Sourcing people skills, capital equipment and money - SWOT analyses - Prepare due-diligence data rooms and pre-feasibility and bankable feasibility reports for Funding Acquisitions. Execute within budget and ontime with highly skilled best of breed cross border project management teams. Future Forecasting for strategic planning
Wednesday, 22 September 2010
European Investment Bank supports GBP 250m gas network expansion and upgrade in Scotland and southern England
The European Investment Bank has agreed to lend GBP250 million for the replacement, reinforcement and expansion of the gas distribution networks operated by Scotland Gas Networks and Southern Gas Networks. The two companies, wholly owned by Scotia Gas Networks (SGN), will receive GBP150m and GBP100m respectively. The loan will be for up to 16 years and will enable replacement of nearly 1,000km of cast iron pipes, increase connections to final customers and provide new pipelines linked to the national distribution network. The three year infrastructure development programme will be undertaken from 2010 to 2013 and will ensure the maintenance of a safe and reliable service for existing customers, as well as catering for increased capacity/storage and peak requirements.
Increasing domestic, commercial and industrial gas use will replace less efficient use of more polluting energy sources, contributing to EU energy and environmental objectives, in particular concerning the supply security and diversification. The project will also involve expanding the gas network by 120km in Scotland and 175km in southern England, and provide gas services to remote parts of the Scottish Highlands and Islands, an EU convergence region. It is expected that around 40,000 new customer connections will be made during the year, with approximately 20,000 in each network area.
“The European Investment Bank recognises the investment challenges essential to ensuring the reliable provision of gas across the UK. We are committed to working closely with leading energy companies investing in improved delivery of gas when and where it is needed, alongside increasing storage and import capacity. This project complements EIB financing of LNG storage facilities at key UK facilities.” said Simon Brooks, European Investment Bank Vice President responsible for the United Kingdom.
SGN Chief Executive Officer John Morea said: “Borrowing long-term finance from the EIB for our company helps secure both the short and medium term future of both our gas distribution networks. Since our formation in 2005, we have spent many millions of pounds on the continued expansion and refurbishment of our gas networks, ensuring safe and reliable gas supplies for our customers far into the future. We are committed to ensuring gas has a major part to play in the UK's future energy mix and this financing will help us meet our current commitments and achieve our objectives.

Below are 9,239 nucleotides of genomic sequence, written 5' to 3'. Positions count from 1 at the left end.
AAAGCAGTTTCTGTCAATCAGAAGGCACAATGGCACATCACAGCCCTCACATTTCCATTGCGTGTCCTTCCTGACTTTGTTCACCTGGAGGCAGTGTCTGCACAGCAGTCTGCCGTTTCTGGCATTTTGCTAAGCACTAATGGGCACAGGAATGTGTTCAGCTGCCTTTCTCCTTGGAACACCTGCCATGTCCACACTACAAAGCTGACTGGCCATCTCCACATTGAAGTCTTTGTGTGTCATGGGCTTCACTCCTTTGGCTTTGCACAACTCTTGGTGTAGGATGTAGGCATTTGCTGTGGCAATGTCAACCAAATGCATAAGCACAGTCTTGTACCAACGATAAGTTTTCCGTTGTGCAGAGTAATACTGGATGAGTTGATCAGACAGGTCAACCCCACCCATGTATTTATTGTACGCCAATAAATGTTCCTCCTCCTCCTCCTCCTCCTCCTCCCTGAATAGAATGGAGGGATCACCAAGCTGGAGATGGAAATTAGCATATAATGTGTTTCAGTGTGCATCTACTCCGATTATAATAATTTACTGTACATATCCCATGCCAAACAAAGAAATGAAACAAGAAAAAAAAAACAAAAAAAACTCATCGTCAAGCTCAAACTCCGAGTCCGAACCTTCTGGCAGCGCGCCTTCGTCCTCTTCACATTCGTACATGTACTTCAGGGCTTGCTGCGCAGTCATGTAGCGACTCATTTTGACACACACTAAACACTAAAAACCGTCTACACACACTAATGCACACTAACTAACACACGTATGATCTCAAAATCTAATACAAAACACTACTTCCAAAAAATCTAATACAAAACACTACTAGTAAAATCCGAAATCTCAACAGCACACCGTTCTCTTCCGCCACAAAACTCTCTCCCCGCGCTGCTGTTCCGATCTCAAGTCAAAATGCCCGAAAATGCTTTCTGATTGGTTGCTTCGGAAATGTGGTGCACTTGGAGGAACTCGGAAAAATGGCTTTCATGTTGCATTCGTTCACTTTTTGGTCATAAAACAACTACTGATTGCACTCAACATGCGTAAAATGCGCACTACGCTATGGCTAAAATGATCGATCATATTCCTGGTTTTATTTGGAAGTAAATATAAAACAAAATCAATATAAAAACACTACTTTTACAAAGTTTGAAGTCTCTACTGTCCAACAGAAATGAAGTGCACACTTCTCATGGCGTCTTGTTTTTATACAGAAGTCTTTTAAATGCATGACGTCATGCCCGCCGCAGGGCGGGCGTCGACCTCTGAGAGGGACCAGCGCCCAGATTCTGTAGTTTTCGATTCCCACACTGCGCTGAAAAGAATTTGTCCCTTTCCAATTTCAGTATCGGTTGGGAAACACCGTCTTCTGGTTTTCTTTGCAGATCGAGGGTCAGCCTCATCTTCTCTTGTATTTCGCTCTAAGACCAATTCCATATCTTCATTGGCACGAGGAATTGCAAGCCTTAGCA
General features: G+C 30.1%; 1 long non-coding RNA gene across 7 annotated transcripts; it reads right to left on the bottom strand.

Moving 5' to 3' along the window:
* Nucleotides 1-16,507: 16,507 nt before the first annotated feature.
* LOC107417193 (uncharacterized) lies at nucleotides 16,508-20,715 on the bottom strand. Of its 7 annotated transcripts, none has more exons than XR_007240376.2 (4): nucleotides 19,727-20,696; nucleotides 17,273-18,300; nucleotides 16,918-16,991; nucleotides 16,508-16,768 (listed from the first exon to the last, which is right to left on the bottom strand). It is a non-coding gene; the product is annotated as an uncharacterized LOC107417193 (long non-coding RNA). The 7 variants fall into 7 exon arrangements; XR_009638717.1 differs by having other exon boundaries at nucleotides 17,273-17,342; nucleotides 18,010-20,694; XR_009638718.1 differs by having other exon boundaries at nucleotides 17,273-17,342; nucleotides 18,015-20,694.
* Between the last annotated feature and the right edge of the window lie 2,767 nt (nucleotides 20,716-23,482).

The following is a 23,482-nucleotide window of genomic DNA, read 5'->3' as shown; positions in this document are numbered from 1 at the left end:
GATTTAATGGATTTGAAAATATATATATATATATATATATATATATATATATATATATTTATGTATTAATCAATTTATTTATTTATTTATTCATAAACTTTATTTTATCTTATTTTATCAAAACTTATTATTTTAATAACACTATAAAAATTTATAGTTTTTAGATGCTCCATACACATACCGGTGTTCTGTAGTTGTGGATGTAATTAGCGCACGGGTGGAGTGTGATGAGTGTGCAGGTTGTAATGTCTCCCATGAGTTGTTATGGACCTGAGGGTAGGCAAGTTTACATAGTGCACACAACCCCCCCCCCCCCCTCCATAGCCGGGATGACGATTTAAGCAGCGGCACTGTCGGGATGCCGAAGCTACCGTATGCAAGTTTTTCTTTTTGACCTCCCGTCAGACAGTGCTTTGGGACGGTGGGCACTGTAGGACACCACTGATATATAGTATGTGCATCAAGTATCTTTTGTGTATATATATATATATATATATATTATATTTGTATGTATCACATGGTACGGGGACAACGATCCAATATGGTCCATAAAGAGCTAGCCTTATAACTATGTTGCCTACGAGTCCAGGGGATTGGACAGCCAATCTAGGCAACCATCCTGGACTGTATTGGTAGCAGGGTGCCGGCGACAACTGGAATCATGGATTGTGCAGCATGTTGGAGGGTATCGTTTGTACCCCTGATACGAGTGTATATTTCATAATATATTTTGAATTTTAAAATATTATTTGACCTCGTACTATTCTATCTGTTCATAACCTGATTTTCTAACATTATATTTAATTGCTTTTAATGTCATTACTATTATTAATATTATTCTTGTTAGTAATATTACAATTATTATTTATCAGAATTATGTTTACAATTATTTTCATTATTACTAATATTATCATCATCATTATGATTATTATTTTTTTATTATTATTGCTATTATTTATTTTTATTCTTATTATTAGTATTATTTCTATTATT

The European Investment Bank is the long-term lending institution of the European Union, whose shareholders are the 27 member states. The promotion of sustainable, competitive and secure sources of energy is a key policy objective of the European Union and the European Investment Bank has made lending to support Europe’s energy objectives a top priority. Over the last five years the institution has provided over GBP 4.5bn for key energy infrastructure across the United Kingdom and UK energy projects totalling GBP 1.8bn are currently being examined by the European Investment Bank. Key funding has been provided to six of the eight UK gas distribution networks by the EIB.
SGN is the UK's second largest gas distribution company, operating two of the largest gas networks. Scotland Gas Networks covers the whole of Scotland and Southern Gas Networks covers central southern and south east England. The combined distribution networks deliver gas safely and efficiently to over 5.7 million homes and businesses.
Posted by Editorial at 03:18
Tuesday, 21 September 2010
The global bottled water market valuation grew by 7% in 2006 to reach a value of $60,938.1 million. The volume of bottled water grew by 8.1% in 2006 to 115,393.5 million liters. In 2011, the market is forecast to have a value of $86,421.2 million, an increase of 41.8% since 2006. In 2011, the market is forecast to have a volume of 174,286.6 million liters, an increase of 51% since 2006.
The global rate of consumption more than quadrupled between 1990 and 2005. Purified water is currently the leading global seller, with U.S. companies dominating the field, and natural spring water, purified water and flavored water being the fastest-growing market segments.
Effects of bottled water
The major criticism of bottled water concerns the bottles themselves. Individual use bottled water is generally packaged in Polyethylene terephthalate (PET). According to a NAPCOR study, PET water bottles account for 50% of all the PET bottles and containers collected by curbside recycling, and the recycling rate for water bottles is 23.4%, an increase over the 2006 rate of 20.1%. PET bottled water containers make up one-third of 1 percent of the waste stream in the United States.
The International Bottled Water Association also reports that the average weight of a plastic bottle water was 13.83 grams in 2007, compared to 18.90 grams in 2000, representing a 26.7% decline. Pepsi-Co has since introduced a bottle weighing 10.9 grams and using 20 percent less plastic, which it says is the lightest bottle of its kind that is nationally distributed.
An estimated 50 billion bottles of water are consumed per annum in the US and around 200 billion bottles globally.
Posted by Editorial at 14:00
Monday 20 September 2010
Contracts were signed, on 20 September, for two loans backed by resources made available to the Italian banking group UniCredit Leasing by the European Investment Bank (EIB) to support investment by small and medium-sized Italian businesses and projects in the renewable energy and environmental infrastructure sectors. The EIB has granted UniCredit Leasing two credit lines designed to further strengthen cooperation with the company. These latest contracts provide for €350 million for financing investments by SMEs and €200 million for supporting renewable energy and energy efficiency projects.